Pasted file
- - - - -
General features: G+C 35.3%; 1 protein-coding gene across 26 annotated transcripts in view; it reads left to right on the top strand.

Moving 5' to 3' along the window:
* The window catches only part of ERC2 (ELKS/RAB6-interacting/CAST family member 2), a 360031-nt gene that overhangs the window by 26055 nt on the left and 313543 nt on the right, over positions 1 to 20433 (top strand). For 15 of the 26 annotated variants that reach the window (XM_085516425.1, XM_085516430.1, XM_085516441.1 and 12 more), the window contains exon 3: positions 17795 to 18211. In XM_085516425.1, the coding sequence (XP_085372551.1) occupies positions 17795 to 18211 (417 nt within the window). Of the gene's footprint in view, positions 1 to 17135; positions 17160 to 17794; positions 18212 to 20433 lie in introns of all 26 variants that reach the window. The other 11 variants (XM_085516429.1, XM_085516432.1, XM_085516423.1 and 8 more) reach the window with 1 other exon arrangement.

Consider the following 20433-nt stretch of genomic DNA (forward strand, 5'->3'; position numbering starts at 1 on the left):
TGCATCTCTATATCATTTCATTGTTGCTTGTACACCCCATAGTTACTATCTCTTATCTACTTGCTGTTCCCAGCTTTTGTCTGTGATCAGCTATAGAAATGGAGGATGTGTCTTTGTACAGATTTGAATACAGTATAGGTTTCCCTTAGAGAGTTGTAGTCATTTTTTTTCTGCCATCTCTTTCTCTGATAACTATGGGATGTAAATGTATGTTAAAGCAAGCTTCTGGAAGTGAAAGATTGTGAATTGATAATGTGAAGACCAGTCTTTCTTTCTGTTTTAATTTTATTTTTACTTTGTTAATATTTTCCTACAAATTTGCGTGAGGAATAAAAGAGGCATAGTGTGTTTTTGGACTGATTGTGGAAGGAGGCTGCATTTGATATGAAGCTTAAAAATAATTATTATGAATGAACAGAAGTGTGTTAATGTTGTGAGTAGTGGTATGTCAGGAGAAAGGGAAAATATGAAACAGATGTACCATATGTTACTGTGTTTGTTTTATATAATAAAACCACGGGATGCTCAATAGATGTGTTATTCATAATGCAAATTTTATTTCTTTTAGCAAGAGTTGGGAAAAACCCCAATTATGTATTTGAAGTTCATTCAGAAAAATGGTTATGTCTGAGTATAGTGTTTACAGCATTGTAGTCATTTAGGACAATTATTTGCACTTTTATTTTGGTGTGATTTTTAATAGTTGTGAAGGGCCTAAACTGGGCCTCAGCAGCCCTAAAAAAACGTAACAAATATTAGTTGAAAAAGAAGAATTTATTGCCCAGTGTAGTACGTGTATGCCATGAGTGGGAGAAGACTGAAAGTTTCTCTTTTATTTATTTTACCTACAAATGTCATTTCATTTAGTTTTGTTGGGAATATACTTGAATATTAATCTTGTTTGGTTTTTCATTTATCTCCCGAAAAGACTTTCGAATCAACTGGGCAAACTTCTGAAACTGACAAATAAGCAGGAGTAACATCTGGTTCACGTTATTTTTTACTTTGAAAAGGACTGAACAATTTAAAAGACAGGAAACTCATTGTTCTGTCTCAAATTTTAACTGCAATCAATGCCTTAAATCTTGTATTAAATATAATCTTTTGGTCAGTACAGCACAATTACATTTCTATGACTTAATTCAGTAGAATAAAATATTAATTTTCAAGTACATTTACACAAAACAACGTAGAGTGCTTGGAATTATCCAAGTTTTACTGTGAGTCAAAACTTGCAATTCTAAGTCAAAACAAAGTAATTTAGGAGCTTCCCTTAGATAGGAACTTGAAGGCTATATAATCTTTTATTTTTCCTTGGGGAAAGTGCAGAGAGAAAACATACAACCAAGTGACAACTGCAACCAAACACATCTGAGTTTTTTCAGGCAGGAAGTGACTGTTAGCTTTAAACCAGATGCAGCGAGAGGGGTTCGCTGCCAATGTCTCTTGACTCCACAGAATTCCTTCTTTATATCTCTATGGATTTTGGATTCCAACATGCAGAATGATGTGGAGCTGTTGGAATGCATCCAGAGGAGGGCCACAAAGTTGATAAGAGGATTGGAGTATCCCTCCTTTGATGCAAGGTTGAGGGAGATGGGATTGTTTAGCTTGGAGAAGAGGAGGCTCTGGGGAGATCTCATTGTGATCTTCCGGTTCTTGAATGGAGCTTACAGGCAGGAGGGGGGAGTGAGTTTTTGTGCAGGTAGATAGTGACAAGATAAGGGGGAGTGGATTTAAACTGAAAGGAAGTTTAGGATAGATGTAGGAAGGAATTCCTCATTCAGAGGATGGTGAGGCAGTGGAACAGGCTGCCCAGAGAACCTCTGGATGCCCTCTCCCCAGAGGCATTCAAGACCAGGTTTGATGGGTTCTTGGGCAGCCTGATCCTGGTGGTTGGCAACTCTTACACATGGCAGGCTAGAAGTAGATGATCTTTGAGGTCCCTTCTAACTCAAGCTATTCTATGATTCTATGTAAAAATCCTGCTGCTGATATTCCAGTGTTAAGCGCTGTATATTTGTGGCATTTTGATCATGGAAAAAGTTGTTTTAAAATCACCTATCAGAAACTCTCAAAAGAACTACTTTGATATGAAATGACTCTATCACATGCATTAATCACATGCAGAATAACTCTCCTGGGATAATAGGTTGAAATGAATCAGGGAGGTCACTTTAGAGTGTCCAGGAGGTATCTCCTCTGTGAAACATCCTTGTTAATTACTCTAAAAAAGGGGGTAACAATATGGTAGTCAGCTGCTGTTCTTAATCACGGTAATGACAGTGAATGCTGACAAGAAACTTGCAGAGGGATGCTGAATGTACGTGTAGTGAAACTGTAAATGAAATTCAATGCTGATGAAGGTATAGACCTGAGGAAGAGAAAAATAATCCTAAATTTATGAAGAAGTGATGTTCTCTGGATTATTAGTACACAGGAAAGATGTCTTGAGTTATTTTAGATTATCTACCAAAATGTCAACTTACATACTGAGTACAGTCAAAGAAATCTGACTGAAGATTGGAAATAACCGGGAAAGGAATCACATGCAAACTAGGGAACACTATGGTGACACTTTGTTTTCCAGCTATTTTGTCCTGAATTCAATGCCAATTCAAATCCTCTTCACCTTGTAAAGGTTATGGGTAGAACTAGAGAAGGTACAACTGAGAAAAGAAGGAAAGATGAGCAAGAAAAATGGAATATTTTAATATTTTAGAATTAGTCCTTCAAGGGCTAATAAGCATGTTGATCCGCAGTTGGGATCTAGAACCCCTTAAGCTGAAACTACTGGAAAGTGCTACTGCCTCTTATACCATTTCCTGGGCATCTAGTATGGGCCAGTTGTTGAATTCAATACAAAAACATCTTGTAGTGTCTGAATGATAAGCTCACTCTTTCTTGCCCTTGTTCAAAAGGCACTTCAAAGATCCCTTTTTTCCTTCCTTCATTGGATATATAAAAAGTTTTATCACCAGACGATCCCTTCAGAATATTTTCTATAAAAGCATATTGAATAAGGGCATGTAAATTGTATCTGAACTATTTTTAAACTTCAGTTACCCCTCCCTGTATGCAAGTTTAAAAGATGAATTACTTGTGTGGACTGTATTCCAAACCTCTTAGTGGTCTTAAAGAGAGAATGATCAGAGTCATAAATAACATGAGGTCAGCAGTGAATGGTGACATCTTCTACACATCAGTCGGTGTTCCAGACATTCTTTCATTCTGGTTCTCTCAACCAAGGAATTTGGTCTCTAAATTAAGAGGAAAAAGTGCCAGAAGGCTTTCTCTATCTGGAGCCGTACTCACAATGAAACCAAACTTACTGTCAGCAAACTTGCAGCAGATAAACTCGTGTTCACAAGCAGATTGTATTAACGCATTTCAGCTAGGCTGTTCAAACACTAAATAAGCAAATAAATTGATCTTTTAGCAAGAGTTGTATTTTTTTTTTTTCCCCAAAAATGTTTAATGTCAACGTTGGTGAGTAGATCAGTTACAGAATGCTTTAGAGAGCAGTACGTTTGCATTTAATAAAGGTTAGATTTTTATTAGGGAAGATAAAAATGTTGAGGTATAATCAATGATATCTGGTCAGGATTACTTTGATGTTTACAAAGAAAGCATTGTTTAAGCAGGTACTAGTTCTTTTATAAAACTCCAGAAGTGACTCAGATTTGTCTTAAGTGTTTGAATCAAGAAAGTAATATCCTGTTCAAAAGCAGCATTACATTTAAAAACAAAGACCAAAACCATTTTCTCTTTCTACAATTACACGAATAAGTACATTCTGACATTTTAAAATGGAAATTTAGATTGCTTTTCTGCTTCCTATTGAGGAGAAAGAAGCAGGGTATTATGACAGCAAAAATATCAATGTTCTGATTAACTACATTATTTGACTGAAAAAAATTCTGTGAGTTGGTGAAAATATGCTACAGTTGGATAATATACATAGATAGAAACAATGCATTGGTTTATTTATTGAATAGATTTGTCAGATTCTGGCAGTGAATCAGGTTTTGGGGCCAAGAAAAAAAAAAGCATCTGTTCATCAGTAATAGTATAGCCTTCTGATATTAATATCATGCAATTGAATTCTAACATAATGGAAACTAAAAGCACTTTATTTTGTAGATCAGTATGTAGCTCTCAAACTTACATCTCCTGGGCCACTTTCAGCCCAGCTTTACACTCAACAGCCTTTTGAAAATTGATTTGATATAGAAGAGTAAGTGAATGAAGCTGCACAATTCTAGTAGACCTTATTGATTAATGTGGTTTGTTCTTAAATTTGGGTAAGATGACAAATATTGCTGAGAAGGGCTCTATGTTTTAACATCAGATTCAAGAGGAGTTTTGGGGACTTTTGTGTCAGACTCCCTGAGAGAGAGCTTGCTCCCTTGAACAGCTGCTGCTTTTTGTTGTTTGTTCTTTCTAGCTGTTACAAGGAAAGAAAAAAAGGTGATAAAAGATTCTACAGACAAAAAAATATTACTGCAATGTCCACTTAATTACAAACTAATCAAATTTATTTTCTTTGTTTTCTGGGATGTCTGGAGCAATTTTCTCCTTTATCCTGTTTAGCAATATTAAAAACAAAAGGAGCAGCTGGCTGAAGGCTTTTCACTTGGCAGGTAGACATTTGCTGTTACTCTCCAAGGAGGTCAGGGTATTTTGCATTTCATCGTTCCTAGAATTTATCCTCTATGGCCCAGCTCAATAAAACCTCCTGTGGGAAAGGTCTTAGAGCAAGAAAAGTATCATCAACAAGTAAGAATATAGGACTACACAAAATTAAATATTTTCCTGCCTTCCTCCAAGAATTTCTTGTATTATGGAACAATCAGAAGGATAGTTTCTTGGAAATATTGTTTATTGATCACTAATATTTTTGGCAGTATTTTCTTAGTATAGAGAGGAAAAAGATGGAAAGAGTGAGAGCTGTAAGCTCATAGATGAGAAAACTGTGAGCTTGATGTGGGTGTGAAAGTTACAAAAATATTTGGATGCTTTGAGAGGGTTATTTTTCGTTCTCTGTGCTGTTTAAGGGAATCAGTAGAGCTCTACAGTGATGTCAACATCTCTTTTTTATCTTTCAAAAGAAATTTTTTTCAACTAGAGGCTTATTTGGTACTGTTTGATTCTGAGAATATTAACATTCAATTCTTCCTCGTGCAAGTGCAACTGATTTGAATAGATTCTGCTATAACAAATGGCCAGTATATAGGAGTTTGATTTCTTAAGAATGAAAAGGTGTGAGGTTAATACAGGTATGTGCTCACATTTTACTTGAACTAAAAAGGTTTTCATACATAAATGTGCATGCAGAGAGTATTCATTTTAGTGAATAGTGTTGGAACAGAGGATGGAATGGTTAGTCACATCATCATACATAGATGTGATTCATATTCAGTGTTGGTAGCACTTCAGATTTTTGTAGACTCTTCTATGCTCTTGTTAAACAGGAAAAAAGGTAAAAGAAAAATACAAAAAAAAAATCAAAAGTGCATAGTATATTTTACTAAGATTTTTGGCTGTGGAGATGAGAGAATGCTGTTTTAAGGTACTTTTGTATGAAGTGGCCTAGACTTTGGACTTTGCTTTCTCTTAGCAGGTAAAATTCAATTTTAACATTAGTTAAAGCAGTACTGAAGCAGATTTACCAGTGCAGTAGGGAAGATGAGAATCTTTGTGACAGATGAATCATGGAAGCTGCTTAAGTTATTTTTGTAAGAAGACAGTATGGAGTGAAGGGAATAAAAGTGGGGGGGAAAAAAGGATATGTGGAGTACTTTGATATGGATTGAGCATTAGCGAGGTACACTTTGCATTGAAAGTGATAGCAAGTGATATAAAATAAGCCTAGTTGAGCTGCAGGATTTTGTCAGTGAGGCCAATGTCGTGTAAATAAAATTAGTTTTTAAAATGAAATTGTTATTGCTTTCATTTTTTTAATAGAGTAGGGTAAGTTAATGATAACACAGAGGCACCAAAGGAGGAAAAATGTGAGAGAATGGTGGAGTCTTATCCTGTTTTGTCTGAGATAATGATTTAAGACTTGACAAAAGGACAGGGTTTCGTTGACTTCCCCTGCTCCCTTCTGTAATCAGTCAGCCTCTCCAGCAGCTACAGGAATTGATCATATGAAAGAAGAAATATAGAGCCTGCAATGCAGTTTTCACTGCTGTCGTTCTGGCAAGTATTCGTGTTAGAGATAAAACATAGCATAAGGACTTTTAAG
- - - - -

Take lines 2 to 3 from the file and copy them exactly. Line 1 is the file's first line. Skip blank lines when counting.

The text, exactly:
Moving 5' to 3' along the window:
* The window catches only part of ERC2 (ELKS/RAB6-interacting/CAST family member 2), a 360031-nt gene that overhangs the window by 26055 nt on the left and 313543 nt on the right, over positions 1 to 20433 (top strand). For 15 of the 26 annotated variants that reach the window (XM_085516425.1, XM_085516430.1, XM_085516441.1 and 12 more), the window contains exon 3: positions 17795 to 18211. In XM_085516425.1, the coding sequence (XP_085372551.1) occupies positions 17795 to 18211 (417 nt within the window). Of the gene's footprint in view, positions 1 to 17135; positions 17160 to 17794; positions 18212 to 20433 lie in introns of all 26 variants that reach the window. The other 11 variants (XM_085516429.1, XM_085516432.1, XM_085516423.1 and 8 more) reach the window with 1 other exon arrangement.